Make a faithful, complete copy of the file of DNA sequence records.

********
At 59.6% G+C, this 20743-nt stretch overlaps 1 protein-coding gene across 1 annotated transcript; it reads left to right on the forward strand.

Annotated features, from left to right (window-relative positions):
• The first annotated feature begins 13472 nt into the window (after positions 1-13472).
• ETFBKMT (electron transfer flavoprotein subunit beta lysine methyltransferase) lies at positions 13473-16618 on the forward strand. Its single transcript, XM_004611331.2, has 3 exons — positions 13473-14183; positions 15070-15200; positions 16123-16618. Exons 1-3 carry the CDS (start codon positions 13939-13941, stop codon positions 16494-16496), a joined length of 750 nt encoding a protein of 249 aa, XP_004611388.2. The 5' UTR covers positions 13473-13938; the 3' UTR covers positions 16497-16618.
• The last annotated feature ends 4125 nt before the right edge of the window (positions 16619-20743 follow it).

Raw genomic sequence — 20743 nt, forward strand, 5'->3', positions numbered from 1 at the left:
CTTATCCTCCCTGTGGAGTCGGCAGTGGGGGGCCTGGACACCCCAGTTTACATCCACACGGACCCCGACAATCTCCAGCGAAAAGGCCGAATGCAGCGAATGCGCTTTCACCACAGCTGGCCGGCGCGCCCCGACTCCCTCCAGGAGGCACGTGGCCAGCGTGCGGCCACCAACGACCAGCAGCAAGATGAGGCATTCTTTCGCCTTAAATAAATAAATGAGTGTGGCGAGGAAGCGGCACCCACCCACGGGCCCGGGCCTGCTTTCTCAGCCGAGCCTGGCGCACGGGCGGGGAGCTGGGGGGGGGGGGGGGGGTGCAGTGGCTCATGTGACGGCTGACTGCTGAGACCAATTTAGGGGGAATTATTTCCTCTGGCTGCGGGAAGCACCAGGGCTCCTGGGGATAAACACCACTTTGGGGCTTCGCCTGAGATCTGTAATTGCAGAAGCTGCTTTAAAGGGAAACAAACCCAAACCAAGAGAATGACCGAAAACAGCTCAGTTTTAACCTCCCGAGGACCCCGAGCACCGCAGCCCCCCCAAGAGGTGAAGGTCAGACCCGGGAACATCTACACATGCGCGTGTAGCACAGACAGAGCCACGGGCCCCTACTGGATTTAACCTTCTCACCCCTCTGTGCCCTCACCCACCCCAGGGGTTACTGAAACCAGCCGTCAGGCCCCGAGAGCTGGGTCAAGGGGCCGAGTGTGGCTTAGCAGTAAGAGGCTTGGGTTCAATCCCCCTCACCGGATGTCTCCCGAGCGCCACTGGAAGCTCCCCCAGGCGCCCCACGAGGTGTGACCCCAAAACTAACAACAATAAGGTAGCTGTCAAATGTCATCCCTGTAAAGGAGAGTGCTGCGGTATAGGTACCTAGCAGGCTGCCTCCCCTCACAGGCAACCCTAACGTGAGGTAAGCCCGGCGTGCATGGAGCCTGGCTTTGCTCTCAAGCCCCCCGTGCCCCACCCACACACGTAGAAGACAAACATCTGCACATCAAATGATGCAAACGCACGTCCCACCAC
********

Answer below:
At 59.6% G+C, this 20743-nt stretch overlaps 1 protein-coding gene across 1 annotated transcript; it reads left to right on the forward strand.

Annotated features, from left to right (window-relative positions):
• The first annotated feature begins 13472 nt into the window (after positions 1-13472).
• ETFBKMT (electron transfer flavoprotein subunit beta lysine methyltransferase) lies at positions 13473-16618 on the forward strand. Its single transcript, XM_004611331.2, has 3 exons — positions 13473-14183; positions 15070-15200; positions 16123-16618. Exons 1-3 carry the CDS (start codon positions 13939-13941, stop codon positions 16494-16496), a joined length of 750 nt encoding a protein of 249 aa, XP_004611388.2. The 5' UTR covers positions 13473-13938; the 3' UTR covers positions 16497-16618.
• The last annotated feature ends 4125 nt before the right edge of the window (positions 16619-20743 follow it).

Raw genomic sequence — 20743 nt, forward strand, 5'->3', positions numbered from 1 at the left:
CTTATCCTCCCTGTGGAGTCGGCAGTGGGGGGCCTGGACACCCCAGTTTACATCCACACGGACCCCGACAATCTCCAGCGAAAAGGCCGAATGCAGCGAATGCGCTTTCACCACAGCTGGCCGGCGCGCCCCGACTCCCTCCAGGAGGCACGTGGCCAGCGTGCGGCCACCAACGACCAGCAGCAAGATGAGGCATTCTTTCGCCTTAAATAAATAAATGAGTGTGGCGAGGAAGCGGCACCCACCCACGGGCCCGGGCCTGCTTTCTCAGCCGAGCCTGGCGCACGGGCGGGGAGCTGGGGGGGGGGGGGGGGGTGCAGTGGCTCATGTGACGGCTGACTGCTGAGACCAATTTAGGGGGAATTATTTCCTCTGGCTGCGGGAAGCACCAGGGCTCCTGGGGATAAACACCACTTTGGGGCTTCGCCTGAGATCTGTAATTGCAGAAGCTGCTTTAAAGGGAAACAAACCCAAACCAAGAGAATGACCGAAAACAGCTCAGTTTTAACCTCCCGAGGACCCCGAGCACCGCAGCCCCCCCAAGAGGTGAAGGTCAGACCCGGGAACATCTACACATGCGCGTGTAGCACAGACAGAGCCACGGGCCCCTACTGGATTTAACCTTCTCACCCCTCTGTGCCCTCACCCACCCCAGGGGTTACTGAAACCAGCCGTCAGGCCCCGAGAGCTGGGTCAAGGGGCCGAGTGTGGCTTAGCAGTAAGAGGCTTGGGTTCAATCCCCCTCACCGGATGTCTCCCGAGCGCCACTGGAAGCTCCCCCAGGCGCCCCACGAGGTGTGACCCCAAAACTAACAACAATAAGGTAGCTGTCAAATGTCATCCCTGTAAAGGAGAGTGCTGCGGTATAGGTACCTAGCAGGCTGCCTCCCCTCACAGGCAACCCTAACGTGAGGTAAGCCCGGCGTGCATGGAGCCTGGCTTTGCTCTCAAGCCCCCCGTGCCCCACCCACACACGTAGAAGACAAACATCTGCACATCAAATGATGCAAACGCACGTCCCACCAC